Real life is an untidy, somewhat chaotic thing. And economics is part of real life.
For example, we’re a couple of weeks since the passage of the Tax Cuts and Jobs Act. In the wake of that, many companies have offered bonuses to the employees and other investments in the business. Among them, Walmart this week announced raising their starting wage to $11 an hour, which is more than $3 above the national minimum wage.
No law was required to force them to do this. The free market did it. Entry workers are in short supply, so much so that they need to offer more money to entice the workers of the level they want. That’s a good thing for every entry-level worker willing to do the work Walmart wants done.
|One of the Sam's Club locations closed in Houston|
image from KHOU
But then, this morning, without prior warning, the Walmart corporation closed about 100 Sam’s Clublocations across the country. Sam’s Club, if you’re not familiar, is the big box store branch of Walmart. It requires a membership fee, and quantities and sizes of products tend to be large. But prices are typically better than you can get elsewhere. Three of these closed stores were in and near Houston.
When I heard the news, I immediately went to the internet to find out if our nearby store was among them, and breathed a sigh of relief. The closed ones are far away enough that I’ve never been to them.
But employees weren’t even given a heads up. The announcement apparently went out overnight. The company explains,
After a thorough review of our existing portfolio, we’ve decided to close a series of clubs and better align our locations with our strategy. Closing clubs is never easy and we’re committed to working with impacted members and associates through this transition.
The suddenness seems harsh. But employees will get pay for next 60 days and are eligible to apply for transfers to other Sam’s Club locations or Walmart stores.
If you see the sudden upheaval that these employees face —the untidy chaos—as a problem that needs to be solved, you might forget that the free market solves this “problem” better than government or any other way.
In France there are guarantees that you can’t lose your job for life. That’s security. But there are steep costs for that, in money and freedom. I met an exchange student during recent travels. She was studying here to avoid, or postpone, some requirements from her high school in France. She was expected, by age 16, to have decided on her life’s work. From that point on, all education and opportunities would be limited to that decision—assuming she qualified for her choice. She would have a job waiting for her after graduation, but no opportunity to change her career once she realized, at age 19 or 23, that what she loved at 16 didn’t still interest her or fit who she grew up to be.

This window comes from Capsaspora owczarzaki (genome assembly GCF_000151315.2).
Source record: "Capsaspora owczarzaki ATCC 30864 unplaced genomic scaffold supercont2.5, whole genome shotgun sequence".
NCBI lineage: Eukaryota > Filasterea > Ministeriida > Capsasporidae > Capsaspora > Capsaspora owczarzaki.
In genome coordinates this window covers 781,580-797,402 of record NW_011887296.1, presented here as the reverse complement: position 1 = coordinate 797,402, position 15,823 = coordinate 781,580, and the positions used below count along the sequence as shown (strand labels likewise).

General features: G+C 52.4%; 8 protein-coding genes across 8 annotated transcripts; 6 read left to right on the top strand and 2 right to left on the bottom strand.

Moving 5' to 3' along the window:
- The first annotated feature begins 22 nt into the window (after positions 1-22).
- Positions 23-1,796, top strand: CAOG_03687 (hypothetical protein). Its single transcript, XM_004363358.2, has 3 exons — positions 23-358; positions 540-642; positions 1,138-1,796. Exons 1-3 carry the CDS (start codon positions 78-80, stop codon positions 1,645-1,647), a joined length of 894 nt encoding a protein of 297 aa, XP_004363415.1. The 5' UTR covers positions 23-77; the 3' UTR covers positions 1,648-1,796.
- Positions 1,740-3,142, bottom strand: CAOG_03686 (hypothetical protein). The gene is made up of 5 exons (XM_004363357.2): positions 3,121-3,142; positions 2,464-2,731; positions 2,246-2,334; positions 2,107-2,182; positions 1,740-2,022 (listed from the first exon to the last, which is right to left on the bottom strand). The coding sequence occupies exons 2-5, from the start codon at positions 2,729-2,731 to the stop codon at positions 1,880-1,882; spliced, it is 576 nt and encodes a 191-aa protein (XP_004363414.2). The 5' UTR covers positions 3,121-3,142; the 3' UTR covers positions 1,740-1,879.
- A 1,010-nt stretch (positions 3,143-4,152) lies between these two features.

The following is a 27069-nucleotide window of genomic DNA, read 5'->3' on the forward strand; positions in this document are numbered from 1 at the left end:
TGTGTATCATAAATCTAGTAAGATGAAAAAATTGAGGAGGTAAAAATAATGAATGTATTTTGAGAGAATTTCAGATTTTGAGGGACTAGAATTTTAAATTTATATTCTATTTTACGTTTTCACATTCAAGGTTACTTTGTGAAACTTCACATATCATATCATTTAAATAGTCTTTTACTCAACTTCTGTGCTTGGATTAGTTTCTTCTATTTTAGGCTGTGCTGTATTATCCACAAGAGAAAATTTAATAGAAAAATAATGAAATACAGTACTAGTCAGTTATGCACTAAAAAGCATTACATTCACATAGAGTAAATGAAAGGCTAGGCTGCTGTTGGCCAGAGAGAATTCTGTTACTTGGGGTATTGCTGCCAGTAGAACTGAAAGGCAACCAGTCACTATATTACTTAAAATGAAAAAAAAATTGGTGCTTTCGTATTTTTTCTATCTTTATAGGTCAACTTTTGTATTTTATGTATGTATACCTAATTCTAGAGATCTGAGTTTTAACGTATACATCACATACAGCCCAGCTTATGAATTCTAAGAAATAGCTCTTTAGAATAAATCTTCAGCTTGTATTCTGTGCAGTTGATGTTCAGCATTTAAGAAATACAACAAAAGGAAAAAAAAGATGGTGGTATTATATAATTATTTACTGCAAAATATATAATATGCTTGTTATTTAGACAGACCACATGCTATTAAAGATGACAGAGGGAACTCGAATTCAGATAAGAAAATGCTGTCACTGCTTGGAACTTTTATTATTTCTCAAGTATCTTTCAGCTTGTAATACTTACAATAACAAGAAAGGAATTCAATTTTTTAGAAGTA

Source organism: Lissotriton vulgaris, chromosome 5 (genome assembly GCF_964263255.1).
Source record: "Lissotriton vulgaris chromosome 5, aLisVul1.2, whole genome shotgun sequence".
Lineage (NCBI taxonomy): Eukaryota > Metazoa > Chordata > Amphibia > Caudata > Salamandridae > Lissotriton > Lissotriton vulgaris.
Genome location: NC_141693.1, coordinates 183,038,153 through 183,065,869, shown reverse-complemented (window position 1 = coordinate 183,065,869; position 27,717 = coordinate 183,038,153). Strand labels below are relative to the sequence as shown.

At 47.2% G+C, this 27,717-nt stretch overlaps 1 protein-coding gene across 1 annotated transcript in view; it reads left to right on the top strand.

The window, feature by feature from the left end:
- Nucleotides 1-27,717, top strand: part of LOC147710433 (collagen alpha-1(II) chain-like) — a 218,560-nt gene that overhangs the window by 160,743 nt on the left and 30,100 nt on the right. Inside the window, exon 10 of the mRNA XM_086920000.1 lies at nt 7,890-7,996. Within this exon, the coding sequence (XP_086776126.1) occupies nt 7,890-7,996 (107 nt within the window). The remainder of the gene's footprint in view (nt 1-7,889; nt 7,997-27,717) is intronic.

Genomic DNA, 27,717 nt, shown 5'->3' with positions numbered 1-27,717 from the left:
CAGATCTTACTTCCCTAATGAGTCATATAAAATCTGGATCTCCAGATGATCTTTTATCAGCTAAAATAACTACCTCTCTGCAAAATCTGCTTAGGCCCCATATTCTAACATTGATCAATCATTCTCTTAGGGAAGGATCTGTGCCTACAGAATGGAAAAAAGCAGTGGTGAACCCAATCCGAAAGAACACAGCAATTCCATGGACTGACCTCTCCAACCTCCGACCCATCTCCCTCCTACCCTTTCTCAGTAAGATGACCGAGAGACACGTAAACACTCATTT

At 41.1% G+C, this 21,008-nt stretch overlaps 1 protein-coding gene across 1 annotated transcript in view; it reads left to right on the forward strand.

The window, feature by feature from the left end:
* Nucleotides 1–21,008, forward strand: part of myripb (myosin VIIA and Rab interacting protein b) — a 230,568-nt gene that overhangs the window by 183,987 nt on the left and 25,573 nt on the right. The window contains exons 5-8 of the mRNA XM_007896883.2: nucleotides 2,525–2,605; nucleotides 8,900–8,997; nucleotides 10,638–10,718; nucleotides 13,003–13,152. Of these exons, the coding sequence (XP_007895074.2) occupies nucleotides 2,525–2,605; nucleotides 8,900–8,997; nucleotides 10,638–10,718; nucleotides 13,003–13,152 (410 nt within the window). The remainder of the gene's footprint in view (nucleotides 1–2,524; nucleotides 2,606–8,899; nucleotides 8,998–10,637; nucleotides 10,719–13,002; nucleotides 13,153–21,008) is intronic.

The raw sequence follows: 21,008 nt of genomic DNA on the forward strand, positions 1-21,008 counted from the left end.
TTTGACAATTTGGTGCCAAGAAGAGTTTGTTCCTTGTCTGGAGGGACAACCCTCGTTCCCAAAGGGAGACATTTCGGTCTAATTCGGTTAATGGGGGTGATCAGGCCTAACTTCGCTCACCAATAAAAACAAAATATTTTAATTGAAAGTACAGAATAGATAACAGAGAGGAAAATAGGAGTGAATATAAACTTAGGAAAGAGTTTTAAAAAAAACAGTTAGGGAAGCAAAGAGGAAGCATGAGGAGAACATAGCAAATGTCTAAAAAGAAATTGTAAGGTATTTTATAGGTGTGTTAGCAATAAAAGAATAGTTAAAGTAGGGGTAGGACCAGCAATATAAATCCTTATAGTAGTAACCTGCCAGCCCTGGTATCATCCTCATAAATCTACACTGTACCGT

That kind of limitation might work for people who are raised from birth to believe job security is everything, and choice and flexibility are overrated. But here in America, that kind of control over life choices bristles with tyranny. And we won’t stand for it.
Does that mean we don’t care about workers at Sam’s Club who just lost their jobs? Of course we care. But the solution is in the market. We know—and it’s also evidenced by Walmart’s raise in wages—that there’s something of a shortage of workers right now (at last). So those workers will be in demand elsewhere.
It’s a general rule of thumb that, the lower the pay rate, the quicker a worker can find a job. Over a certain level, you add a month of searching for every $10,000 in annual pay. Except for management, most of the laid off workers are in the under $20,000 a year range; that means they’re very likely to find new work within the two months of their severance pay. If they get work very quickly with a different company, that severance is actually a bonus.
Lack of control, and that sense of insecurity, may feel uncomfortable while you’re in a moment of upheaval. But this is America, where opportunities abound when government gets out of the way. There’s always a good chance that change will lead to something better. There’s a reason we still talk about the American Dream.